AFRICAN National Congress (ANC) secretary-general Gwede Mantashe defended the quality of the country's education yesterday after criticism from academic Mamphela Ramphele, who said that apartheid education was better.
The public exchange between the two is related to the Limpopo textbook debacle, which Mr Mantashe said could not be compared to the education crisis under apartheid.
Mr Mantashe was also adamant that the ANC would not "release" anyone from their positions based on the "cacophony of noises" calling for heads to roll over the debacle.
The ruling party is in defence mode as it wards off criticism from various quarters and does damage control over the textbook debacle, which has been described as an "own goal" and an embarrassment.
The Presidency also released a statement yesterday to assure the public that the situation was being dealt with "at the highest level".
"The president will not rest until he gets to the bottom of the crisis and finds lasting solutions, working with his Cabinet, who feel equally strongly about the need to ensure that this does not recur," said Presidency spokesman Mac Maharaj.
He said President Jacob Zuma had ordered that there be consequences for anyone found responsible for "any wrongdoing" that led to delays in textbook delivery.
Calls for the resignation of Basic Education Minister Angie Motshekga continued yesterday, with the ANC Youth League and the Congress of South African Students threatening mass action if she failed to quit within two weeks.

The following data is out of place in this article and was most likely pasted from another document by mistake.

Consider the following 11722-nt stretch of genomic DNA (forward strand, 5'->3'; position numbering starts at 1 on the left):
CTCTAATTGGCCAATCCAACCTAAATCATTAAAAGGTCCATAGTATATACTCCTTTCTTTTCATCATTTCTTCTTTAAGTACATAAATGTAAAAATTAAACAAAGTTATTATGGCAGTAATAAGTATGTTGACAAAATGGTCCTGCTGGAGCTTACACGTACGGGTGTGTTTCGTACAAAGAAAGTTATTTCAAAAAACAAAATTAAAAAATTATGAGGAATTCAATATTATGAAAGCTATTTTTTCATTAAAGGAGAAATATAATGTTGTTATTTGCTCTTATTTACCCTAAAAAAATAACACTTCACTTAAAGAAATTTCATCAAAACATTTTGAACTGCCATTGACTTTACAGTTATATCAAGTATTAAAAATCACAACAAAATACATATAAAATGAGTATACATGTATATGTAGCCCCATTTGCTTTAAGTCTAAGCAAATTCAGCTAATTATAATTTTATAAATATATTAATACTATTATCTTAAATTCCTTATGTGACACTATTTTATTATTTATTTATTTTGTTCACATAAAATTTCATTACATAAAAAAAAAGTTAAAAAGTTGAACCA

Mr Zuma was waiting for the finalisation of a report from a presidential task team headed by Deputy Finance Minister Nhlanhla Nene.
Mr Zuma had directed the Education Ministry to work with the Treasury and the province to make sure the debacle would not be repeated in any of the provinces next year.
Mr Mantashe criticised Dr Ramphele yesterday after she reportedly said education under apartheid had been better. "It's not the same crisis as the apartheid crisis because it's a struggle for every child to have a book while the other one was a struggle against indoctrination and actually killing the black nation intellectually," he said. Mr Mantashe spoke at a ceremony to celebrate the South African Communist Party's (SACP's) 91st anniversary.
Dr Ramphele reportedly said this week that pupils under apartheid's "gutter" education were better educated than today.
The SACP's general secretary, Blade Nzimande, said Dr Ramphele was at the World Bank when it pushed for basic education to take centre stage, instead of higher education, in Africa in the 1980 s - in order to ensure that the continent remained "perpetual slaves" to the developed world. "Today, she has the audacity to tell us apartheid education was better than what we are doing now," he said.